In this blog and the next few I want to discuss what I think is one of the most significant unspoken topics we face in the world of business today. The topic centers around the chronically high level of disengagement we have historically in our organizations since Gallop started tracking it 35 years ago.
The figures are very telling. Gallop reports three areas of what they call Employee Engagement (EE):
– Employees who are Engaged in their work, meaning they regularly report an affinity for the type of work they do, are satisfied with their direct boss/manager, and have a positive connection to their organization as a whole.
– Employees who are Not Engaged in their work, are those who while may be somewhat satisfied where they work, are yet not mentally or emotionally connected to their work, their boss, or their workplace.
– Employees who are Actively Disengaged in their work, meaning that they are unhappy, unfulfilled, or just have miserable work experiences and they go out of their way to not work, interfere with others who are working, bad-mouth the organization whenever possible, excessively miss work or are tardy, and play the system.
I have been tracking EE for decades, and the percentages of each category amount to the following:
– The percentage of Engaged Employees has averaged around 30% of American workers. This has been rising slightly over the past 3 years and now sits at 34%, measured monthly. The higher number today is due to 10 years of a good economy – when looking back in the late 2000’s it dropped well into the 20% range.
– The percentage of Actively Disengaged workers has been hovering around 20% historically, while lately it’s dropped to 16%, mainly due to same economics.
– That leaves the Not Engaged. This group seems to be stuck at about 50% of all workers.
This means that about 70% of all U.S. workers, including management, are not fully engaged at work!
What a tragic loss for all of us!
Now data is data, but when we take a high-level view of this, what stands out for me are a two key things. One is that over the past 40 years we have been on a binge in the areas of management and leadership development. Look at the exponential rise in the number of books, MBA programs, seminars and learning programs on these two topics. One would think that would have moved the engagement needle a bit more that we witness. Unfortunately not!
The second takeaway is how many people are suffering, stressing, and wasting precious time, while at work! I include ALL levels of workers, from the lowest levels of the org chart to the C-Suite. I have witnessed the various levels of disengagement all my working career, and have seen the short and long term devastating effects unengaged and actively disengaged people suffer, which include: stress, health issues, difficulty sleeping, depression, musculoskeletal disorders, unable to relax or concentrate, difficulty thinking logically and making decisions, and low levels of happiness or satisfaction.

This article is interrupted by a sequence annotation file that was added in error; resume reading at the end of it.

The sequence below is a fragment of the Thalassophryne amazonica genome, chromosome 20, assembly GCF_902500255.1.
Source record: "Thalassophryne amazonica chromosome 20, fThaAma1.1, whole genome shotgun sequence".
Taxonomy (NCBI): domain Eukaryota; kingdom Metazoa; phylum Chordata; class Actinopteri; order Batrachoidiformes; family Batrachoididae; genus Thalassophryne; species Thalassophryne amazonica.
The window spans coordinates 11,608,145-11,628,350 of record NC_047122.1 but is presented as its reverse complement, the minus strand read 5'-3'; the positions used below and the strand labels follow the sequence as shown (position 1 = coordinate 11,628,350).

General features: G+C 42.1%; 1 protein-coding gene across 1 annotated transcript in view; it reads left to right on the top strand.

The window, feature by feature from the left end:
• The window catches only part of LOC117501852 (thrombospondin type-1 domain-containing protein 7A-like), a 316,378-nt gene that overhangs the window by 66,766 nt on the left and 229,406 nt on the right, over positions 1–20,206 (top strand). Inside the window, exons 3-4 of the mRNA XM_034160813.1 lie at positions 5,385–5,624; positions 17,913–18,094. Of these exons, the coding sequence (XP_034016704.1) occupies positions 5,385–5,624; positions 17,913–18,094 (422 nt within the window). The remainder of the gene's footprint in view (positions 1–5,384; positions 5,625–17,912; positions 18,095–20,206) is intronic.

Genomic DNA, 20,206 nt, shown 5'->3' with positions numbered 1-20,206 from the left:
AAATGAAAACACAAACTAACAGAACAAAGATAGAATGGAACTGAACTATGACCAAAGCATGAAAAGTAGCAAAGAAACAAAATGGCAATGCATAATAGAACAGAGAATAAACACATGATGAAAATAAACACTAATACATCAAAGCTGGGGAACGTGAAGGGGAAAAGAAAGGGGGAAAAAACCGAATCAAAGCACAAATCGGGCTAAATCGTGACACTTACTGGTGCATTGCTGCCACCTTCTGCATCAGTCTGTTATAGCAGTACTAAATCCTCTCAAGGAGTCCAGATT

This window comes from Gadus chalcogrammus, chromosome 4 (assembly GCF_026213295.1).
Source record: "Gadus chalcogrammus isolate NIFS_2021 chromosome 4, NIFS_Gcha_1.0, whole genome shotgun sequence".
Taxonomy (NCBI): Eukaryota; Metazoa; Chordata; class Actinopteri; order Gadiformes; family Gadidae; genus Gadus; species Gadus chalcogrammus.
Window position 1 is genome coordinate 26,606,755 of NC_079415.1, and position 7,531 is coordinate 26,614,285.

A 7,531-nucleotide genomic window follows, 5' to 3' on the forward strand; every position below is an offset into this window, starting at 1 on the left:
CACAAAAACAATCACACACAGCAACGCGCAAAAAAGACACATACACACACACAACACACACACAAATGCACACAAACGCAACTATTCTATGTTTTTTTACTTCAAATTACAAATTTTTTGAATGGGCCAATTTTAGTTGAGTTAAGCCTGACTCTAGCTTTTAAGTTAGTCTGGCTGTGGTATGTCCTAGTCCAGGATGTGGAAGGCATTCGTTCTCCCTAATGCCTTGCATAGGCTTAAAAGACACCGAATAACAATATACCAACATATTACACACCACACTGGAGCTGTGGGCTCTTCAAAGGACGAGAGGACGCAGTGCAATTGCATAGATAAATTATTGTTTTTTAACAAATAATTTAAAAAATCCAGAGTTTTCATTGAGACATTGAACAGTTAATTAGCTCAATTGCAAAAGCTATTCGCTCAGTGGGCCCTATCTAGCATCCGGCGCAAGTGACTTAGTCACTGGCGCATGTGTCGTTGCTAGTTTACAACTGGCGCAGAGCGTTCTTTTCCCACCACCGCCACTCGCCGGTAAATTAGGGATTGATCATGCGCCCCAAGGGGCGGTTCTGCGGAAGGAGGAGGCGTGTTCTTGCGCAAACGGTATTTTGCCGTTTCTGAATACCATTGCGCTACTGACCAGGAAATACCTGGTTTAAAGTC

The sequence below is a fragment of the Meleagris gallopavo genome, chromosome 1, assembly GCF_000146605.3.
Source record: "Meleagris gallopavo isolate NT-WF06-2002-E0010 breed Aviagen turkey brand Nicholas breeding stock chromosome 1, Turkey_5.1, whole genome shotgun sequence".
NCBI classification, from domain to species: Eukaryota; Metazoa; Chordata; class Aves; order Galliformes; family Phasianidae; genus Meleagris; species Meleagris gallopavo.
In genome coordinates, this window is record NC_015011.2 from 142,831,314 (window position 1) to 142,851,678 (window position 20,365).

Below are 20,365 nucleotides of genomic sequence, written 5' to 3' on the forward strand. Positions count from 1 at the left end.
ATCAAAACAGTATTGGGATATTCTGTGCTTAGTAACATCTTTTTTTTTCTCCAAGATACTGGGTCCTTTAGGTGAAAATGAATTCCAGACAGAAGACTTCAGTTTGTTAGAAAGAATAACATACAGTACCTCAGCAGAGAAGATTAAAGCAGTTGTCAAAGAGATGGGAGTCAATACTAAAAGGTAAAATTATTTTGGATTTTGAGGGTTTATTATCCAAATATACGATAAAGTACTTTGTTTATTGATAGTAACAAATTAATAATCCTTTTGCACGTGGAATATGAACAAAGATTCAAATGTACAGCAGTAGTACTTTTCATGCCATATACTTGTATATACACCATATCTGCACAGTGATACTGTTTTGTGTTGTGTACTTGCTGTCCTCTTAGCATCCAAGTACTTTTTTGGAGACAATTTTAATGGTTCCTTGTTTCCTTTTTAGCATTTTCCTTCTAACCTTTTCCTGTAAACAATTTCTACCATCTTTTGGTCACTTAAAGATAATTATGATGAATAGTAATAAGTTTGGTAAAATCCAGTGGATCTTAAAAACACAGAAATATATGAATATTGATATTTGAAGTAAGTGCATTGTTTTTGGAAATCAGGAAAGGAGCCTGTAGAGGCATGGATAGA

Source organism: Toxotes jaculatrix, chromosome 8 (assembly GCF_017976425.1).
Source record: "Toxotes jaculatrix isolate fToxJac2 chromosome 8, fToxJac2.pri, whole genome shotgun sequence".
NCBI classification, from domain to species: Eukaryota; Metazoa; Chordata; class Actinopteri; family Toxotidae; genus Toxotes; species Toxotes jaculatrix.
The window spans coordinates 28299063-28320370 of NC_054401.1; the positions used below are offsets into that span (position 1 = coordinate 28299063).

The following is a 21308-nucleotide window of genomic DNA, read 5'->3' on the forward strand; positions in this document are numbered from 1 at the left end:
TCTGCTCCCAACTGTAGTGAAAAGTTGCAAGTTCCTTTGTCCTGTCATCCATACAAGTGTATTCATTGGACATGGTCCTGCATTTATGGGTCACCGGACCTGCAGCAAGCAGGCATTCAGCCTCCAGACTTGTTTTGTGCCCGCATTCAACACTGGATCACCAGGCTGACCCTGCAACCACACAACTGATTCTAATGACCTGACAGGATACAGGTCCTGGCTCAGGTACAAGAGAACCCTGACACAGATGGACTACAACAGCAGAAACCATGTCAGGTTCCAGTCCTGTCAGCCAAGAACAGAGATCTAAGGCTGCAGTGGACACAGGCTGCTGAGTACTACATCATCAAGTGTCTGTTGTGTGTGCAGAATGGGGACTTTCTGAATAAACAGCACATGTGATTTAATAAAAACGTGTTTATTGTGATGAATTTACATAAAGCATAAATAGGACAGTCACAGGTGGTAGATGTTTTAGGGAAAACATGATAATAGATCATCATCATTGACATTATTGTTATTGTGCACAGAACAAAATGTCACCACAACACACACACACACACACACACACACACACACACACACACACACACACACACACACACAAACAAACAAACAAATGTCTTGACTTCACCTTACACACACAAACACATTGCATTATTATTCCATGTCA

Conversely I see the negative impacts disengagement has on our organizations, driving lower levels of creativity, effectiveness, productivity, sustainability and profitability. These include: increasing absenteeism, increasing staff turn-over, impairing performance and productivity, increasing unsafe working practices and accident rates, increasing complaints from clients and customers, adversely affecting staff recruitment, increasing liability to legal claims and actions by stressed workers, and damaging the organization’s image both among its workers and externally
All of us at work need to raise our levels of awareness around the word ENGAGEMENT.
If you are an employee, ask yourself, on a scale of 1-10:
– How engaged am I at work?
– How much I love the work that I do?
– How much do I like my co-workers?
– How do I get along with my direct supervisor?
– How much respect do I have for my supervisor?
– How much do I respect the leadership of my organization?
– How much do I resonate with my organization’s statement of vision/mission/purpose?
– Am I willing to take full responsibility for my level of engagement in my work?
And, ask yourself: If I am significantly unengaged, what am I willing to do about it? If I am really unhappy, am I willing to find another opportunity where I will feel more fully alive at work?
If you are a manager or leader, in addition to the above questions, ask yourself, on a scale of 1-10:
– How engaged do you think your direct reports are?
– How do you know if your employees are engaged or not?
– What do you think you can do to elevate awareness on Employee Engagement with your team?
– Are you willing to receive feedback that you may be the reason some of your people are disengaged?
– If you are the reason some of your people feel disengaged, are you willing to make needed changes?
As a leader you may want to take these questions to your people and open up a new thread of dialog that will ultimately help you make a number of positive changes.
EE is a two way street. Leadership needs to do what it can to get better connected with their employees, know what is needed to provide an engaged culture, develop leaders to keep a high-awareness level around engagement, and make employee engagement a strategic priority. Employees need to look within and determine their own engagement levels, what they need to change in their thinking and behaviors to get better connected, or to stop causing their own and others suffering and find employment elsewhere.
Unengagement /disengagement are toxins that none of us, nor our workplaces, deserve or can sustain. My bet is if we all can boost employee engagement then we can sit back and watch how higher, better, faster, more innovative-productive-cost effective our organizations will become, which will open up new possibilities for making work much more meaningful and prosperous for all!